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Turner volunteers prepared to build new warming house

| August 4, 2004 12:00 AM

A contingent of Libby area volunteers is poised and ready to erect the new ski lodge at Turner Mountain, said Kootenai Winter Sports President Bruce Zwang.

³Our volunteers are ready to move and get this thing done as soon as we possibly can,² Zwang said. ³We¹re hoping we can have it up and operational by the start of ski season.²

The lodge site has been excavated and a ski-way was created to redirect ski traffic away from the expanded parking lot.

³We¹ve been working up there diligently all summer, really since the ski season ended,² Zwang said. ³We¹ve poured the footing for the foundation and we¹re ready to go.²

An environmental engineer donated designs for the septic system and Charles Berget of Universal Drilling donated services and equipment for the drilling of a well.

³He went 240 feet down and was able to get roughly 60 gallons per minute, which will be great,² Zwang said.

Construction of the new lodge was approved by the State of Montana as a commercial building. The 4,000-square-foot structure will have two floors.

The upper level will be accessible by a ski-way and house restrooms and a dining room and cafeteria, collectively capable of accommodating approximately 100 people.

The lower level will feature a ski rental shop, first aid room, and ski patrol office. Zwang said the plans were carefully formulated to meet as many skier needs as possible.

³We sat down as a group and decided what we wanted it to encompass,² he said. ³We knew from the size that we selected for the building that the best design was a two-level, daylight basement affair. From there we determined how many skiers we needed to seat at any given time during lunch. We also wanted to accommodate future growth of the ski area.²

With plans for the lodge finalized, volunteers are awaiting a Record of Decision from the U.S. Forest Service regarding installation of a septic system. Zwang said he expected to receive the ROD within a week.

Construction will be further halted until the Libby Area Development Company makes a decision on a proposal for project funding submitted by Kootenai Winter Sports for the lodge project.

³Pending that decision and the Forest Service¹s, we¹re in a position to move right away,² Zwang said. ³It¹s in their hands at this point.²

The 40-year permit for Turner Mountain was renewed and modified in 1996, at which point plans for a lodge were inserted.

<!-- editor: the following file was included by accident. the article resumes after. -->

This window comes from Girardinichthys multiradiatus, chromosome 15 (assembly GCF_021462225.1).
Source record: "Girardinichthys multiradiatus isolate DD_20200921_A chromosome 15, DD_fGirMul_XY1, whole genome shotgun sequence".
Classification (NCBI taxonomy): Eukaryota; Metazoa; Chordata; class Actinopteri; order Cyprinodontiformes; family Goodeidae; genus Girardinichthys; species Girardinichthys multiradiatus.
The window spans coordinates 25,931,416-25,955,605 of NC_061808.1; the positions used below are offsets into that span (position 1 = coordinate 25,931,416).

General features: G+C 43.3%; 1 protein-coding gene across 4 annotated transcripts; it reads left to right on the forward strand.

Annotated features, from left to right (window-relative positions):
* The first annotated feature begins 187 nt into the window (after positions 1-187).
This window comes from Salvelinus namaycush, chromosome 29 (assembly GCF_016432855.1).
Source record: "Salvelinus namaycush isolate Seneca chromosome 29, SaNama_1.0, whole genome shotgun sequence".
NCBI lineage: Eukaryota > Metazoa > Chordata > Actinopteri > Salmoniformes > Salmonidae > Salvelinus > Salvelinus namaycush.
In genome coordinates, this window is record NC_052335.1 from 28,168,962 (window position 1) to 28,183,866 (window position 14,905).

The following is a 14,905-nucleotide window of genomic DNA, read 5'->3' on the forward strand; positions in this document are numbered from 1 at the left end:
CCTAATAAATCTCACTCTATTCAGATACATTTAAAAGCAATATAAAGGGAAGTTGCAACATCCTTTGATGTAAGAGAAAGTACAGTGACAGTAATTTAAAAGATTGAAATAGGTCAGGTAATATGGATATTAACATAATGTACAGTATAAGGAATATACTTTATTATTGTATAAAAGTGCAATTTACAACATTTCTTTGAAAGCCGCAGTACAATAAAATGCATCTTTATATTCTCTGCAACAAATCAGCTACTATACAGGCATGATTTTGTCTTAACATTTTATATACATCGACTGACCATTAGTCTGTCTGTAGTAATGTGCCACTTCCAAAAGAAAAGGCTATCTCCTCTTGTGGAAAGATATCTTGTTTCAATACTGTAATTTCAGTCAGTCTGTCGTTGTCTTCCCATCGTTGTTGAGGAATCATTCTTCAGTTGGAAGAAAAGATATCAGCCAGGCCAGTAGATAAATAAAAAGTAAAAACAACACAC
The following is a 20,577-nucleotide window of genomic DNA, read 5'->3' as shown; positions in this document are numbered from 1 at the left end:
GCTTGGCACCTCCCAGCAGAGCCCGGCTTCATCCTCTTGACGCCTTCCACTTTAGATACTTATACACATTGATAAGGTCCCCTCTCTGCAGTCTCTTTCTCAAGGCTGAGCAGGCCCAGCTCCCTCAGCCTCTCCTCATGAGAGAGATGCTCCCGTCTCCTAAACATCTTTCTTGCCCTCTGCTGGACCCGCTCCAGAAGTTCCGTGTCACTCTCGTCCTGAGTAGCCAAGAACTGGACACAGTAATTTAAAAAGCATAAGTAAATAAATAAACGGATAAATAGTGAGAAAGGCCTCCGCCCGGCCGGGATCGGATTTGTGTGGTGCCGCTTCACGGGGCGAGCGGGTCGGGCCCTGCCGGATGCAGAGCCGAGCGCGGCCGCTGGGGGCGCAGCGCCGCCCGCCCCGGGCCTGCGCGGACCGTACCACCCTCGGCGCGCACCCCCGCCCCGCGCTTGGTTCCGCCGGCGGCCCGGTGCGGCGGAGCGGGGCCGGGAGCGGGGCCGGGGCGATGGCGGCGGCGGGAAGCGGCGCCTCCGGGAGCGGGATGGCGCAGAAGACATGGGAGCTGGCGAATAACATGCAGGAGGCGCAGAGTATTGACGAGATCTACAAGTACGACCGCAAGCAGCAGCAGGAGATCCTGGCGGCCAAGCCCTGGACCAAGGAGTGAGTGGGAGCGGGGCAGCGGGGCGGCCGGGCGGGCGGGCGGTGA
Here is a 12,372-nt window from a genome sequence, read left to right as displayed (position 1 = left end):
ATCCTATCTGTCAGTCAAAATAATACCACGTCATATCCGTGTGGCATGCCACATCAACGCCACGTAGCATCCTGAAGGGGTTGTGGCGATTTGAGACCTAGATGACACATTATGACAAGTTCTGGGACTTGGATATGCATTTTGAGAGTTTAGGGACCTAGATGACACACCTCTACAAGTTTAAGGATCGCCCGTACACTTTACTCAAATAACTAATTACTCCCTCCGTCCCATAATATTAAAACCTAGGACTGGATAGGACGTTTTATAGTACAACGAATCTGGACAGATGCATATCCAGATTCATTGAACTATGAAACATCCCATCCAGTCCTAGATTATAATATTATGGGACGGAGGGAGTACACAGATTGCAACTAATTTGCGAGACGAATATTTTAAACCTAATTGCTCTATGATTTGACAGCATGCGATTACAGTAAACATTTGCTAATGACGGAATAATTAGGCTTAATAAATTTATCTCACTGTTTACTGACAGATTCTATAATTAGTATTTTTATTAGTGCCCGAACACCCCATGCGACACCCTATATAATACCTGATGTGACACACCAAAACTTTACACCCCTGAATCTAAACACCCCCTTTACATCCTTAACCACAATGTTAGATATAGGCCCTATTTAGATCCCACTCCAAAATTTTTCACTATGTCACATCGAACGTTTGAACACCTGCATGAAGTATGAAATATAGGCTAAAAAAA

³It¹s going to be really, really nice,² Zwang said. ³It¹s something we¹re going to be able to build on for many years.²

Although area skiing fanatics are chomping at the bit to finish the lodge, Zwang said the timeline will remain tentative until funding is in hand and all of the red tape has been dealt with.

³We¹ve used the same lodge for 42 years,² he said. ³This isn¹t a do or die situation like it was for the chairlift.²

Zwang said the addition of a day lodge at Turner will be a substantial economic boon for Libby. In past seasons, Turner has brought roughly $189,000 into the community, calculated by using an industry average of $108 per person.

³They pay for accommodations, they buy food and lift tickets, and maybe purchase a tank of gas,² Zwang said. ³I think those are conservative estimates.²

In addition, approximately 1,700 skiers from outside the Libby-Troy area make the trip to Turner each year. With the new lodge, Zwang said the numbers will only increase.

³We feel that with the new chairlift and the new day lodge, the economic benefits to the community will be astounding,² he said. ³Visits doubled when we put in the chairlift. They will only increase further with the lodge. Turner is important to Libby in the winter season when the economy is relatively slow.²

Once the lodge is operational, the Kootenai Winter Sports president said Turner will be used for summer activities like mountain biking and scenic chairlift rides. Without a facility like a day lodge, summer use was infrequent.

³We want to make it available for other community groups to use,² Zwang said. ³We want to see that building used and used a lot. It¹s very hard to use the mountain during the summer without the proper facilities. And this will make it a lot easier to market as well.²

Volunteerism has helped Turner Mountain remain a best-kept secret as one of the nation¹s few co-op ski areas, Zwang said. Community support has transformed the ski area into a prime ski hill.

³The community has been tremendous in supporting Turner over the years,² Zwang said. ³We have folks that are willing to put the sweat equity into it. They recognize the value of having this local resource here. With the lodge, we¹re getting calls every day from folks who say they have their tools and are ready to go. It¹s almost like an old-fashioned barn raising.²